The biological impact of protein Cys-SOH formation has been particularly well outlined in protein tyrosine phosphoregulation. Cysteine oxidation controls the activity of both protein tyrosine kinases (PTKs) as well as protein tyrosine phosphatases (PTPs). Sulfenylation of the PTP catalytic Cys residue (pKa 4–6) has emerged as a dynamic mechanism for the inactivation of this protein family [47]. In comparison to PTPs which are always inactivated by ROS, oxidation of PTKs can result in either enhancement or inhibition of kinase activity [48, 49]. It is well established that ROS play a regulatory role for some ion channels, although little is described in terms of the molecular basis for this regulation [50]. Peroxiredoxins (Prxs) are important mediators of H2O2 signaling as they both maintain low levels of H2O2 and are themselves modified to Cys-SOH and Cys-SO2H to modulate H2O2 levels [51].

Cysteine is also S-nitrosylated following the production of NO (4), with implications regarding the influence of NO in cellular transduction [52]. Proteins with a wide variety of functions are found to be endogenously S-nitrosylated in intact cellular systems [53]. Much like other Ox-PTMs, it has become clear that S-nitrosylation and de-nitrosylation are regulated spatially and temporally in the cell [54]. Using the biotin switch methodology (or variations thereof), multiple proteins with the Cys-SNO modification have been isolated [55]. Among the identified proteins is GAPDH, which transnitrosylates and alters the enzymatic activity of SIRT1 [56]. Effector mechanisms for S-nitrosylation include protein-protein interactions, subcellular localization of proteins, and ubiquitylation-dependent protein degradation, which underlie a variety of cellular processes including apoptosis, metabolism, and membrane trafficking. This modification has been implicated in pathophysiological conditions including multiple sclerosis, Parkinson’s disease, and asthma [57, 58]. As this Ox-PTM is unstable, genetic incorporation will likely require generation of a structural analogue similar to the methods employed for incorporation of phosphotyrosine and phosphoserine [30, 31]. Clearly, both cysteine oxidation and S-nitrosylation-based Ox-PTMs are of significant biological interest and this is a field ripe for the development of GCE tools.

Methionine sidechains also contain a sulfur atom susceptible to oxidation. ROS and reactive chlorine species are a major source of methionine oxidation yielding methionine sulfoxide (Met-SO, 11) [59, 60]. Methionine is a strongly hydrophobic residue and is generally buried, which protects it from oxidation, although those few surface exposed Met residues are susceptible to oxidation. Methionine oxidation yields two stereoisomers of the sulfoxide, S and R forms. Met-SO formation results in a much more hydrophilic amino acid than Met, which may affect protein structure. Although Met-SO is a fairly stable product, the sulfur can be further oxidized by strong oxidants to the sulfone (Met-SO2, 12); however, this occurs to a low extent [9]. Met-SO2 is considered an irreversible reaction product and cannot be converted back to Met by cellular reductants. In much the same way as Cys Ox-PTMS, tools to study Met Ox-PTMs are necessary in order to further explore the implications of these modifications.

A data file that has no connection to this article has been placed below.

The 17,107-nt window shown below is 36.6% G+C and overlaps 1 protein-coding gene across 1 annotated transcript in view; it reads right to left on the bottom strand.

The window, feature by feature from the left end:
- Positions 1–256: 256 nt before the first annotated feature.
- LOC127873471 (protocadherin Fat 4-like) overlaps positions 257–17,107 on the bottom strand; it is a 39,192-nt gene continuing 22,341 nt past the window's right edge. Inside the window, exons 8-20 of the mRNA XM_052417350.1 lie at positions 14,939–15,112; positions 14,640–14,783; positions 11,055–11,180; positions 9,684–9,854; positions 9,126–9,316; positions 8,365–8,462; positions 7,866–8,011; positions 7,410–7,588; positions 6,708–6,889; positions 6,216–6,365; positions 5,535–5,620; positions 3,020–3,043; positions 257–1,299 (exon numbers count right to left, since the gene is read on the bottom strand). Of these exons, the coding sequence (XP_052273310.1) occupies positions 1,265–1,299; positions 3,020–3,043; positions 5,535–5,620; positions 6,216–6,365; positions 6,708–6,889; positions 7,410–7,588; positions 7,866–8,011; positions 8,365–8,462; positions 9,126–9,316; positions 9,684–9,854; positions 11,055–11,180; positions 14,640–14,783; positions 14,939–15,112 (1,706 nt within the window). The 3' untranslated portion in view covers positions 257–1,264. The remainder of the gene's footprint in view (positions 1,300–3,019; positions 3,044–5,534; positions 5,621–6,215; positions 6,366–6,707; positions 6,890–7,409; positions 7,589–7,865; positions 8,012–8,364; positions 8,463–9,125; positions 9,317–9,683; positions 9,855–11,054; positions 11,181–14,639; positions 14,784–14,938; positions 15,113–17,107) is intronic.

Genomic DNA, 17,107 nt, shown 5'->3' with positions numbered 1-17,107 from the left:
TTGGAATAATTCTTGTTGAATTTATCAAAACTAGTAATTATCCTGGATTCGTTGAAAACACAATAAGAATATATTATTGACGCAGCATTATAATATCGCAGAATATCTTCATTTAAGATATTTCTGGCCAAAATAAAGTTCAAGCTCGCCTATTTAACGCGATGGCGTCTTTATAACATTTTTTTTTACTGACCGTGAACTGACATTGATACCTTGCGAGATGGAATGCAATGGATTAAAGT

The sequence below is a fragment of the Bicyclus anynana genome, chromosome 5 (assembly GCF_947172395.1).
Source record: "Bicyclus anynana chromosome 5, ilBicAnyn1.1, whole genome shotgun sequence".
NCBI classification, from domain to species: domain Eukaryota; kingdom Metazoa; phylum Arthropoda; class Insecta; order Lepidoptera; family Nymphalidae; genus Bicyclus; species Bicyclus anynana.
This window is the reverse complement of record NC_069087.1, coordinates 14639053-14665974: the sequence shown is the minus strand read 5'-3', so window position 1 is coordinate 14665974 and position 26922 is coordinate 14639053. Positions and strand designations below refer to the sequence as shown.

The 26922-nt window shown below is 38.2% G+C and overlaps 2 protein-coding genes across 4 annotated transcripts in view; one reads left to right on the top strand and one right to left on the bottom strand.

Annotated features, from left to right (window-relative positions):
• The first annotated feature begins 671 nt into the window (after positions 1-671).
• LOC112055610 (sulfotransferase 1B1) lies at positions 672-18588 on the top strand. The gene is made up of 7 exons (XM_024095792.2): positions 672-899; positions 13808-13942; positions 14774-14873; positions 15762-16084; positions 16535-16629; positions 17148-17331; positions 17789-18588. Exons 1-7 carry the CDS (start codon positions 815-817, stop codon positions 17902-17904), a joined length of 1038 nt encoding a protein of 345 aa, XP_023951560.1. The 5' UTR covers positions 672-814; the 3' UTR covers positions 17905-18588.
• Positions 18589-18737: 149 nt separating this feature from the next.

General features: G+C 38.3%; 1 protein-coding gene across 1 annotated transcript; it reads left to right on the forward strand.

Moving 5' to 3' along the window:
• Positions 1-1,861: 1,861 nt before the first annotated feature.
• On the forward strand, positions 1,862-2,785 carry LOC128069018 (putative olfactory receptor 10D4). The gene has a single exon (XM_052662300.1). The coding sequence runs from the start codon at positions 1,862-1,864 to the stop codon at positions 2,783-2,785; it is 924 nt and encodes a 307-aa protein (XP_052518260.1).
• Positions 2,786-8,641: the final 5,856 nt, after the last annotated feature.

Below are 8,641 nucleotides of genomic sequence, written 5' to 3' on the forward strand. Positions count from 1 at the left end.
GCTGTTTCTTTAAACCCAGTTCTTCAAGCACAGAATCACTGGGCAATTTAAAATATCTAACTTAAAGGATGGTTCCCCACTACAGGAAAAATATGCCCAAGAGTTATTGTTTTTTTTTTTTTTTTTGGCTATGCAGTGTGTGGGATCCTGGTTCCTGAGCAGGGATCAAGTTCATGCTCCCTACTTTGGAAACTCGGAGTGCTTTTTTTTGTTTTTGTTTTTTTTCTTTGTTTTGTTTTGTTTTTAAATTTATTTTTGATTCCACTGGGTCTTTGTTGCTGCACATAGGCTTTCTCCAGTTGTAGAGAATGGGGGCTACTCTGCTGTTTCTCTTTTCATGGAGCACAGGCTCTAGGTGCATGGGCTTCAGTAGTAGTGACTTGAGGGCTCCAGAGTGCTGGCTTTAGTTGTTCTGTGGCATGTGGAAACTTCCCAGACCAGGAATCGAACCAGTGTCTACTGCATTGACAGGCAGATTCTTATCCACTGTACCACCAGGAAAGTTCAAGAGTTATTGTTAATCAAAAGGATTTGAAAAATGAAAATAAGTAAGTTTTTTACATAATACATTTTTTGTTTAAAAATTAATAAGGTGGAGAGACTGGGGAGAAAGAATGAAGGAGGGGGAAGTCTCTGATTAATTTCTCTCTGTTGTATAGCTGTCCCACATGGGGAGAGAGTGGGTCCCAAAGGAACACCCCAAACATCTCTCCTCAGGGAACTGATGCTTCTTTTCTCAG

Under conditions of H2O2 treatment in which Jurkat T-cells were 90% viable, more than 2000 oxidation-sensitive Met residues were identified in the proteome. The majority (84%) of Met-containing peptides contained a low degree of Met-SO (less than 30% oxidized), while only the remaining 16% of peptides were oxidized to a high degree (up to 100% Met-SO) [61]. This significant level of Met oxidation in biological systems requires robust enzymatic repair mechanisms. Methionine sulfoxide reductases (Msrs) efficiently repair Met-SO to Met and are present in all aerobically respiring organisms [62]. Met-SO reductases A and B (MsrA and MsrB) are the prototypical Msrs for the two Met-SO epimers, and while they are similar in neither sequence nor structure, they do share common mechanisms to reduce Met-SO to Met [63].

Methionine oxidation is associated with the aging process and several pathophysiological conditions such as neurodegenerative diseases and cancer [64, 65]. Previously, Met-SO formation under these conditions was regarded only as protein damage. However, Met oxidation is now being acknowledged as a mode of triggering protein activity. The kinase CaMKII and the transcription factor HypT were both found to be activated following oxidation of particular methionines [66, 67]. The polymerization of actin has also been shown to be regulated by the redox state of Met residues, mediated by the concerted and stereo-selective action of Mical proteins and MsrB1 [68].

Oxidized cysteine or methionine residues have yet to be incorporated by GCE. While this should not be an insurmountable challenge, sulfur containing Ox-PTMs do present stability issues. Cys-SOH is not stable on proteins in living cells, so genetic incorporation will require a chemical caging strategy or the use of a mimetic, analogous to what has been done for stable mimetics of phosphorylated serine, threonine, and tyrosine [27, 2931]. A photocaged Cys-SOH on the protein Gpx3 has been prepared by alkylation of catalytic Cys32 with dimethoxy-o-nitrobenzyl bromide (DMNB-Br), followed by oxidation with H2O2. While the photocaged cysteine sulfenic acid free amino acid was also synthesized with the goal to genetically encode this amino acid, to date, it has not been incorporated via GCE [69]. In order to successfully incorporate Met-SO, modulation of cellular Msr levels will be imperative in order to purify intact modified protein similar to the hurdles of removing cellular phosphatases when incorporating phosphorylated amino acids [31].